Why the Iran threat assessment may be easing – for now

Iran's unexpectedly slow missile progress, a dialed down 'covert war,' and uranium enrichment changes may yield more room for diplomacy over the country's nuclear program.

Hasan Sarbakhshian/AP/File
An anti-aircraft gun position is seen at Iran's nuclear enrichment facility in Natanz, Iran, in this September 2007 file photo. Iran today announced that it had begun to install a new, more efficient generation of centrifuge, though Iranian media reports quoted officials saying it was specifically for low-level, non-weapon enrichment.

Analysts are toning down threat assessments on Iran as several developments coincide to lower the drumbeat of fears about Iran's nuclear intentions.

From slower-than-expected missile progress, to resumed conversion of Iran's most sensitive enriched uranium stockpile, along with the apparent easing of a years-long, Israel-led covert war against Iran, they signal a partial deescalation that could yield more room for diplomacy.

On the surface it may appear to be business as usual: United Nations nuclear inspectors arrived in Iran for discussions to access suspect sites; nuclear talks with six world powers are to resume on Feb. 26. There are few expectations of any breakthroughs.

And in Israel, Prime Minister Benjamin Netanyahu two days ago repeated demands that crippling sanctions on Iran be tightened further, along with a "credible military threat."

"Nothing else will do the job, and it's getting closer," Mr. Netanyahu warned.

Such escalating tension has been a geopolitical constant between Iran and the US, Israel, and their European allies over Iran's nuclear program, especially in the past two years. But for the moment, that escalation may be more holding pattern than headlong rush.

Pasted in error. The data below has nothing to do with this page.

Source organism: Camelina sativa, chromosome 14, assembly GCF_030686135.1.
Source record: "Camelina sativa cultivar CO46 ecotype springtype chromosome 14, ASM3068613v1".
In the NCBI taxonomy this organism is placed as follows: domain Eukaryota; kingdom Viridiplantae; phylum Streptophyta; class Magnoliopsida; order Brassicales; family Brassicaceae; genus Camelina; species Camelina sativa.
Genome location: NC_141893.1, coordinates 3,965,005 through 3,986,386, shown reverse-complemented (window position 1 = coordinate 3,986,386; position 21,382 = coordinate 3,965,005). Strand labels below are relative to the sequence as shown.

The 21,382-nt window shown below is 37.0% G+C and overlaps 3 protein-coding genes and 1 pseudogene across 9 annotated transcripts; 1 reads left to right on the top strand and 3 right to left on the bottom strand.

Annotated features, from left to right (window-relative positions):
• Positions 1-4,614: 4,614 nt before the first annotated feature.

Reduced uranium stores

Iran confirmed reports yesterday that it has resumed converting small amounts of its higher-grade enriched uranium into reactor fuel, essentially removing that material from the mix that can be enriched further into bomb-grade uranium.

The scale of how much it converted is not yet clear, but the process lowers the stockpile of 20-percent enriched uranium that has been at the heart of nuclear talks. Israel has said its "red line" is Iran's accumulation of 240 kilograms of it – enough to potentially make a single bomb if enriched further. Iran has kept below that figure. US and British officials have reportedly rejected Israel's "red line" number, and some experts estimate that 375 kgs would be needed for that purpose.

The red-line precedent was set last year, when Iran converted 100 kgs of its stockpile of nearly 233 kgs of 20-percent enriched uranium, a sizable portion that Israel's then-defense chief Ehud Barak said in October had delayed a military strike decision by eight to 10 months.

That process has now resumed, although the speed of that resumption won't be known until later this month, when the next report on Iran by the UN's international Atomic Energy Agency (IAEA) is due. Iran today announced that it had begun to install a new, more efficient generation of centrifuge, though Iranian media reports quoted officials saying it was specifically for low-level, non-weapon enrichment.

"My interpretation is Iran knows exactly what it is doing," says Shashank Joshi, a research fellow at Britain's Royal United Services Institute (RUSI). "If it has any sense, it is using this as a safety valve, and will continue to do so."

If Iran quietly keeps below the 240 kg line through the spring, "that is a really good sign, and I think diplomats are recognizing that as a good sign," says Mr. Joshi.

'Covert war' eases